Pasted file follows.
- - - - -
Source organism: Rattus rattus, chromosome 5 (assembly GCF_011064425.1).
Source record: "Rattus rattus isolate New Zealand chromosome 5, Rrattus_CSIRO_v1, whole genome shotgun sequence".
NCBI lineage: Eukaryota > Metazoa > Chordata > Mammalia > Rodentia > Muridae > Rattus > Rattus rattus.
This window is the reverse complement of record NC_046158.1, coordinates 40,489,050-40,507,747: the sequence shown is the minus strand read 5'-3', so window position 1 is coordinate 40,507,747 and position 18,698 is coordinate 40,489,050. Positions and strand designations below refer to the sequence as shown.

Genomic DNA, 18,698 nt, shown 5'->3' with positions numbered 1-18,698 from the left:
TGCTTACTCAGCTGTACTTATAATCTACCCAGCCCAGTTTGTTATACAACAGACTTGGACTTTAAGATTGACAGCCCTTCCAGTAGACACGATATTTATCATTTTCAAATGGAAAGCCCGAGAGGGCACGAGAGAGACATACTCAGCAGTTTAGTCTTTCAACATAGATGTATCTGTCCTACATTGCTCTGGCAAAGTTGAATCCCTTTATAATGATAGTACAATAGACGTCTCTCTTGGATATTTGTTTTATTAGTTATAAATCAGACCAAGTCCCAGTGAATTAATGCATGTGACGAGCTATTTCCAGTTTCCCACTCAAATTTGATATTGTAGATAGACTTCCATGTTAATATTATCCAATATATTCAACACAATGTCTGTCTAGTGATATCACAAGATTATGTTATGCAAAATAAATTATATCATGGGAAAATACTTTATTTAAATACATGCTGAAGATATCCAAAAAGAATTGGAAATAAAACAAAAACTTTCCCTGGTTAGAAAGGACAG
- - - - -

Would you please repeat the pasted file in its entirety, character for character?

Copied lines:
Source organism: Rattus rattus, chromosome 5 (assembly GCF_011064425.1).
Source record: "Rattus rattus isolate New Zealand chromosome 5, Rrattus_CSIRO_v1, whole genome shotgun sequence".
NCBI lineage: Eukaryota > Metazoa > Chordata > Mammalia > Rodentia > Muridae > Rattus > Rattus rattus.
This window is the reverse complement of record NC_046158.1, coordinates 40,489,050-40,507,747: the sequence shown is the minus strand read 5'-3', so window position 1 is coordinate 40,507,747 and position 18,698 is coordinate 40,489,050. Positions and strand designations below refer to the sequence as shown.

Genomic DNA, 18,698 nt, shown 5'->3' with positions numbered 1-18,698 from the left:
TGCTTACTCAGCTGTACTTATAATCTACCCAGCCCAGTTTGTTATACAACAGACTTGGACTTTAAGATTGACAGCCCTTCCAGTAGACACGATATTTATCATTTTCAAATGGAAAGCCCGAGAGGGCACGAGAGAGACATACTCAGCAGTTTAGTCTTTCAACATAGATGTATCTGTCCTACATTGCTCTGGCAAAGTTGAATCCCTTTATAATGATAGTACAATAGACGTCTCTCTTGGATATTTGTTTTATTAGTTATAAATCAGACCAAGTCCCAGTGAATTAATGCATGTGACGAGCTATTTCCAGTTTCCCACTCAAATTTGATATTGTAGATAGACTTCCATGTTAATATTATCCAATATATTCAACACAATGTCTGTCTAGTGATATCACAAGATTATGTTATGCAAAATAAATTATATCATGGGAAAATACTTTATTTAAATACATGCTGAAGATATCCAAAAAGAATTGGAAATAAAACAAAAACTTTCCCTGGTTAGAAAGGACAG